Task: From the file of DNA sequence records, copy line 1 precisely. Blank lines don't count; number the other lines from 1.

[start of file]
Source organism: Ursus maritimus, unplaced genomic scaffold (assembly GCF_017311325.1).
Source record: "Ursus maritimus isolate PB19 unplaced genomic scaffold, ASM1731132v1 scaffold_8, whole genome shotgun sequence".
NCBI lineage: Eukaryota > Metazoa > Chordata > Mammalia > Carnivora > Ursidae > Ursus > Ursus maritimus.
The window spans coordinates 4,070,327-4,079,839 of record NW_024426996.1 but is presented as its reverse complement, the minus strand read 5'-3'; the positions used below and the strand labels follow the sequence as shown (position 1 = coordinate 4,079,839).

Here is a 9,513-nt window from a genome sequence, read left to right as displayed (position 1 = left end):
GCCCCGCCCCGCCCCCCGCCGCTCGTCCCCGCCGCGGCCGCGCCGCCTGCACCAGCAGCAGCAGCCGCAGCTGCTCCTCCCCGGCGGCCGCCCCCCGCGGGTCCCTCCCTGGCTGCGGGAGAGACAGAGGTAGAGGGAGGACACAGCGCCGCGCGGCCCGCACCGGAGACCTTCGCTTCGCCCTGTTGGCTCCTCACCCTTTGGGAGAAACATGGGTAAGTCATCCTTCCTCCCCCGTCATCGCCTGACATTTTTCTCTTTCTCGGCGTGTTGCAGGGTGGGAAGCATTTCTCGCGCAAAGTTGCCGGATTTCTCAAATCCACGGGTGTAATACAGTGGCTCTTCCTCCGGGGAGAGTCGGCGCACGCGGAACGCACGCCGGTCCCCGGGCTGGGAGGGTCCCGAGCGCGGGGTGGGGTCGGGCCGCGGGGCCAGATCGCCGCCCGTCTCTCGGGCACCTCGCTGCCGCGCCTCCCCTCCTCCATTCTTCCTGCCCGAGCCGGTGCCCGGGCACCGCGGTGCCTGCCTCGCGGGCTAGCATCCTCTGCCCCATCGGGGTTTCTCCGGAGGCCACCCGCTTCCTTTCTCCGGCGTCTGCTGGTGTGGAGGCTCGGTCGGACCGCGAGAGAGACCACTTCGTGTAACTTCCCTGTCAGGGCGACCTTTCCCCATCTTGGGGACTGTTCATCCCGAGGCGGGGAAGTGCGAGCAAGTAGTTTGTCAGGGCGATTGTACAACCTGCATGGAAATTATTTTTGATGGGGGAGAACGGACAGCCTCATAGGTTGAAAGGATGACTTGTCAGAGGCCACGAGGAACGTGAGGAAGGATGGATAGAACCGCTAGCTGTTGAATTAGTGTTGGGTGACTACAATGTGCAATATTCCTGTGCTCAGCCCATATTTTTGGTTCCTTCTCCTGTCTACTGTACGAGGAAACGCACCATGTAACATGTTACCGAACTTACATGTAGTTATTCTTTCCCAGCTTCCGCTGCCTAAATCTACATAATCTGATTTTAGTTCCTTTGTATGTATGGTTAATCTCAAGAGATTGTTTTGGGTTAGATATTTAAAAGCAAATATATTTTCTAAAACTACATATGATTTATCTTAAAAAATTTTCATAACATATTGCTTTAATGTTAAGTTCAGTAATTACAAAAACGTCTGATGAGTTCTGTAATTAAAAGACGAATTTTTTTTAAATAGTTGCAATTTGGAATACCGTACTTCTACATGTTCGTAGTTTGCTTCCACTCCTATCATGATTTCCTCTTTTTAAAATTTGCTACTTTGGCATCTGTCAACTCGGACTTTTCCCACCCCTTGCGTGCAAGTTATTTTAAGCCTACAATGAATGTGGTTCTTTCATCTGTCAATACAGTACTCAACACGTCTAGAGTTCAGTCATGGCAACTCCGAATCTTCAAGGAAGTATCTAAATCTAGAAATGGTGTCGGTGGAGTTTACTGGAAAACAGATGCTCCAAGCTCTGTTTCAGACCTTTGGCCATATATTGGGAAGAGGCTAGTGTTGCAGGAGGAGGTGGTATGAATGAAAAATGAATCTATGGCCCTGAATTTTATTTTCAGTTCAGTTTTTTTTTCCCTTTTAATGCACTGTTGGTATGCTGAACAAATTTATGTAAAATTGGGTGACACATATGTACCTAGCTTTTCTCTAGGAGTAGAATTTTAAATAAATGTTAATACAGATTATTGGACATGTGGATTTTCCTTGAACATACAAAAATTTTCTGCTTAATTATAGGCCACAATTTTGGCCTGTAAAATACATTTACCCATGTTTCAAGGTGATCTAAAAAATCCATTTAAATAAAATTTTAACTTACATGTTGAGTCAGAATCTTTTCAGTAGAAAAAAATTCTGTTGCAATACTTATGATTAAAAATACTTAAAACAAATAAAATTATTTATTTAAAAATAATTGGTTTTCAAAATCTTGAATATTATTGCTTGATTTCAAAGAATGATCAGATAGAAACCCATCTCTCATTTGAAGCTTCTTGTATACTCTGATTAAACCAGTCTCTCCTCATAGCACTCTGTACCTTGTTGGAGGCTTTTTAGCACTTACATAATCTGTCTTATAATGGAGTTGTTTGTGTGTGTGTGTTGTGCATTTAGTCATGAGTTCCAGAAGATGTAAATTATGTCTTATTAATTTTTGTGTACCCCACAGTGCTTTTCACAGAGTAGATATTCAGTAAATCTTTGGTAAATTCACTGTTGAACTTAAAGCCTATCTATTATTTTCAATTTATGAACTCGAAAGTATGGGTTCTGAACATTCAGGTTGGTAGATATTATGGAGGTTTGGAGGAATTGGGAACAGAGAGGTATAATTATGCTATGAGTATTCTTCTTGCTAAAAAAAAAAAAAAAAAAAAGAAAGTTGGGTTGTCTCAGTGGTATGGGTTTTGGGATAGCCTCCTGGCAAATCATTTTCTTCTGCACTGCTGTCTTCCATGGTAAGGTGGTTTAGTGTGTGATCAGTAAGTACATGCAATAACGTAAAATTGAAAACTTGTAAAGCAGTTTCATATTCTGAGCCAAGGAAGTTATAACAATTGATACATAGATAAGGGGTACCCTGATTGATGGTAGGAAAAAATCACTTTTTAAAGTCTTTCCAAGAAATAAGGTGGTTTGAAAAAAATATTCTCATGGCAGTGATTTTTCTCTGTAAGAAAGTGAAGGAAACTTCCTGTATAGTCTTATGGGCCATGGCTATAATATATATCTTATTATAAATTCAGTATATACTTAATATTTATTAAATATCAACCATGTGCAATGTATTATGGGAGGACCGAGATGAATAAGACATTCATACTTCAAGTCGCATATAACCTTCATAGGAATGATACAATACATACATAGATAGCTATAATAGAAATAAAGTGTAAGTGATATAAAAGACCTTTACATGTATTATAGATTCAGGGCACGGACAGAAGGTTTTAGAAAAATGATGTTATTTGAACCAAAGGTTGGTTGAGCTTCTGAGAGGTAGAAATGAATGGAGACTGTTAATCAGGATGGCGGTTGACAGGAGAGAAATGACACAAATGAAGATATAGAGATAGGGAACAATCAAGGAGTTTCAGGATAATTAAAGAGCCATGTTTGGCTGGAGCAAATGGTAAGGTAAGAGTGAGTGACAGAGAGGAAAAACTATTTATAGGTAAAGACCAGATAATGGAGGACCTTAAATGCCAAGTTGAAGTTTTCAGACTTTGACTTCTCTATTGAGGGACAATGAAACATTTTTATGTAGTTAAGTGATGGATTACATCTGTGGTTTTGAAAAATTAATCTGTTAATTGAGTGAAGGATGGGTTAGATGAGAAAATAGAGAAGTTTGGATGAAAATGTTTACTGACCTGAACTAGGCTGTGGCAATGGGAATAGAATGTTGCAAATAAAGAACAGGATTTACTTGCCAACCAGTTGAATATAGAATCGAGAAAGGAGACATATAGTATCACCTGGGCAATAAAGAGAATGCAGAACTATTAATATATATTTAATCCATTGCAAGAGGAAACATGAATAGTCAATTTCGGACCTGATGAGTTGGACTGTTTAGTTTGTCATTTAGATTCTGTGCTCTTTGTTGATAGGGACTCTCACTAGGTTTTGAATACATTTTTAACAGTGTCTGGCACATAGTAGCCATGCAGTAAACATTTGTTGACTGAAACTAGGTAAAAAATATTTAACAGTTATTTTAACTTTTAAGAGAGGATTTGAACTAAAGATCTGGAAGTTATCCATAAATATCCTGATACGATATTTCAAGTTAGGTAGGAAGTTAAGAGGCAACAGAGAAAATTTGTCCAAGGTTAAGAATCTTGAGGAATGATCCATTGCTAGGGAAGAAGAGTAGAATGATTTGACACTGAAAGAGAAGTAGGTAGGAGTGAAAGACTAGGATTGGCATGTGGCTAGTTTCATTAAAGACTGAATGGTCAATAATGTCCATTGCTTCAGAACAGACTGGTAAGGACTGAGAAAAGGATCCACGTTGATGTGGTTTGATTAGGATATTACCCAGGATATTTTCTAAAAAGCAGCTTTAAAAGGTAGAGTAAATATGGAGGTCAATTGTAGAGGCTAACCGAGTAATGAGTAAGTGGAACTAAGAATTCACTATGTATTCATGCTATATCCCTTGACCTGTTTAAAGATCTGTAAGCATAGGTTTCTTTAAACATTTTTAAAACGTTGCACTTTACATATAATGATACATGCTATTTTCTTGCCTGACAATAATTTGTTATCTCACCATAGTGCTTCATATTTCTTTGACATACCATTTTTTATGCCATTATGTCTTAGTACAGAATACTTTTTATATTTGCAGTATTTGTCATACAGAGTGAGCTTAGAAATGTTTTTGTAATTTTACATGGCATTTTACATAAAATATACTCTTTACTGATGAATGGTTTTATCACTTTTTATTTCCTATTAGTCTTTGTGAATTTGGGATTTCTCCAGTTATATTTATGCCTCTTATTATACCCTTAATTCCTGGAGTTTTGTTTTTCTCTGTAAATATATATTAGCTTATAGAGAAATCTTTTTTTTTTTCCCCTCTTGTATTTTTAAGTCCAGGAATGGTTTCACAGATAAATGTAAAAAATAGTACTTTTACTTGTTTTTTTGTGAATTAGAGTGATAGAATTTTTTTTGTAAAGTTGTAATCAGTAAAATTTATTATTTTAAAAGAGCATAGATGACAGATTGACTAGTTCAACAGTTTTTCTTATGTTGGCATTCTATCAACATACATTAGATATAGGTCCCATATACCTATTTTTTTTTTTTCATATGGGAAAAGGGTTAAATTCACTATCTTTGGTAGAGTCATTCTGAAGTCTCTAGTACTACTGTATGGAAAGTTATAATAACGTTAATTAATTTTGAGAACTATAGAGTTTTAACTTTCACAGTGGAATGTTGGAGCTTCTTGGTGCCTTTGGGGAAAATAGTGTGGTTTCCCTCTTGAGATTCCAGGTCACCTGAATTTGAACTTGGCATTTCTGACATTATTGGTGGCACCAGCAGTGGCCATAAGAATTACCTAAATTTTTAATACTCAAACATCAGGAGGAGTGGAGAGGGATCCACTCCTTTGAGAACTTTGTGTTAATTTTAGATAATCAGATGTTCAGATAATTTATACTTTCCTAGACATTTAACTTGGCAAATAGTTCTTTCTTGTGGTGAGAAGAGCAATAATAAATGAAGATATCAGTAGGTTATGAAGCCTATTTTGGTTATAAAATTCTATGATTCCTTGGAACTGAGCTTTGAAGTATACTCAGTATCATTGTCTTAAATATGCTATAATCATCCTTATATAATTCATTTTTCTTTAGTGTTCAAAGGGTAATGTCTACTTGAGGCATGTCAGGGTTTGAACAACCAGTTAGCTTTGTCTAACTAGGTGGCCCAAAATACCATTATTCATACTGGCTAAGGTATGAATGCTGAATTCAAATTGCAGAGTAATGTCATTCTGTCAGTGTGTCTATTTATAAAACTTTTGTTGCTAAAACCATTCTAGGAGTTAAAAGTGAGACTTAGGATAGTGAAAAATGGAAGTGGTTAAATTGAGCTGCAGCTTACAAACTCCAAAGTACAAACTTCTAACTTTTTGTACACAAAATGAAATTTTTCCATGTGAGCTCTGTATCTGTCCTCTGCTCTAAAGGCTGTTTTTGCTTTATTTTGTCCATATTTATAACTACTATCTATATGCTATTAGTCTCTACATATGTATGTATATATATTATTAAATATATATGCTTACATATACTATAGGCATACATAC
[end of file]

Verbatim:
Source organism: Ursus maritimus, unplaced genomic scaffold (assembly GCF_017311325.1).